S.L. Armstrong and K. Piet – The Keeper

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Author: S.L. Armstrong and K. Piet
Reviewed by: Don
Publisher: Storm Moon Press
Genre: M/M Fantasy
ISBN13: 9780982700808

Rating: ★★★☆☆ 

Summary: Generation after generation, an unattached male is plucked from the same family line and sent to the home of the man they only know as Dhakir. It is a duty all men in the line are brought up knowing, but none can know which male will be called or when.

Twenty-six-year-old Hadi Rahal is plucked from his fast-paced life among the brilliant lights and shallow vanity of Milan’s fashion world when he is told his uncle has passed on and he is the next Keeper. Knowing only vague legend, Hadi travels to Sétif, Algeria where his heritage waits in the form of an ancient name and sorrowful eyes he cannot turn from, even as he prays to God for the fortitude to resist. 

Review:  For thousands of years the eldest son of the Rahal bloodline has been sent to Algeria to be the keeper of the mysterious Dhakir when the old keeper dies.  This time it is Hadi Rahal’s turn to leave behind his life in Milan as fashion assistant and take up the role of the keeper.  Hadi does not want to go but the shame that he would bring upon his family overrides his own desires and life for Hadi will never be the same.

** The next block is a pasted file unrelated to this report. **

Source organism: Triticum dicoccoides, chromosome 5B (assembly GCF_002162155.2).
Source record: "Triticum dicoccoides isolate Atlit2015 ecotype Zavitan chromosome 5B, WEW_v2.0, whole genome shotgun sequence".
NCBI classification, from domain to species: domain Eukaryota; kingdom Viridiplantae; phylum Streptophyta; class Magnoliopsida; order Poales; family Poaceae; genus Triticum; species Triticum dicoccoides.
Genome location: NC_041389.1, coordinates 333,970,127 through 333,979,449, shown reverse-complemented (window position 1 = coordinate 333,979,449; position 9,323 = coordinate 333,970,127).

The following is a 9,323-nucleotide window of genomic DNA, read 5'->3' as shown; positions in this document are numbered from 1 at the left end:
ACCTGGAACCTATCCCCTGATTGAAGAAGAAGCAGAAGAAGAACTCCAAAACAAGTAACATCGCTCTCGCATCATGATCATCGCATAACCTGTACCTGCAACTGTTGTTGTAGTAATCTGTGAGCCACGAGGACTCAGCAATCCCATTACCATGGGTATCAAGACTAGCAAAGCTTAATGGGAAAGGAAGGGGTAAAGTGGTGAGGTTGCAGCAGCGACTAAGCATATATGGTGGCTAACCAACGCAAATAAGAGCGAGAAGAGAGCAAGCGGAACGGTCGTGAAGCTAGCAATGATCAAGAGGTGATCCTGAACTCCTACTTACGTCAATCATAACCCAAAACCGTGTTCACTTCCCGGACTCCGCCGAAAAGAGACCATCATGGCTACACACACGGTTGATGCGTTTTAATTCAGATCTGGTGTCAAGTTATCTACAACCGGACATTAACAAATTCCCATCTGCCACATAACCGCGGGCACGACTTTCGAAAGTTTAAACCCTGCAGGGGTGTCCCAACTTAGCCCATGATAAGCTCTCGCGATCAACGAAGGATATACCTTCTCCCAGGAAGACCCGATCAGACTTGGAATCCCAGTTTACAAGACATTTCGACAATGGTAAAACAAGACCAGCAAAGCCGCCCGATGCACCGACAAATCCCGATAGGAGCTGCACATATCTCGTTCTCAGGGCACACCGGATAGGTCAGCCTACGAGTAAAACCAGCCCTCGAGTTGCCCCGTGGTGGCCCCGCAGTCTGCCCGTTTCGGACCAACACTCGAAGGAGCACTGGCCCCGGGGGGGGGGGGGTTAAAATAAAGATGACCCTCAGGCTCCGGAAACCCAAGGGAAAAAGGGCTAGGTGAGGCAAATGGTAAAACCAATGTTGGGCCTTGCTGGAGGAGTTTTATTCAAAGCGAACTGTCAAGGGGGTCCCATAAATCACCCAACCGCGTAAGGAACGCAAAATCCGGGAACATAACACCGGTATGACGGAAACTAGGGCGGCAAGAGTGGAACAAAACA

This story was good but it really did not ring any bells and whistles for me.  The religious overtones did not bother me but I can see some bible fans having an aneurysm.  I thought that the bloodline of Jesus’ brother being the ones to service Judas was a nice twist.  I found both Judas and Hadi to be fairly flat and mechanical. There was no heavy emotional upheaval or tension between the two men.  Hadi just automatically accepted his role as keeper without any fight.  I did feel sorry for Judas for having eternal life and having to watch everyone that he loved or cared for die.  It would have been interesting if he and the female Rahal had a baby.  The other thing that I found hard to swallow was that in two thousand years Judas had never fallen for a man.  The odds are distinctly against that never happening but I guess then Hadi would not have been special.  The story flowed well and the writing was good.  Perhaps other readers will enjoy the two men.  Read this short novella with an open mind and you’ll find that it was worth your time.

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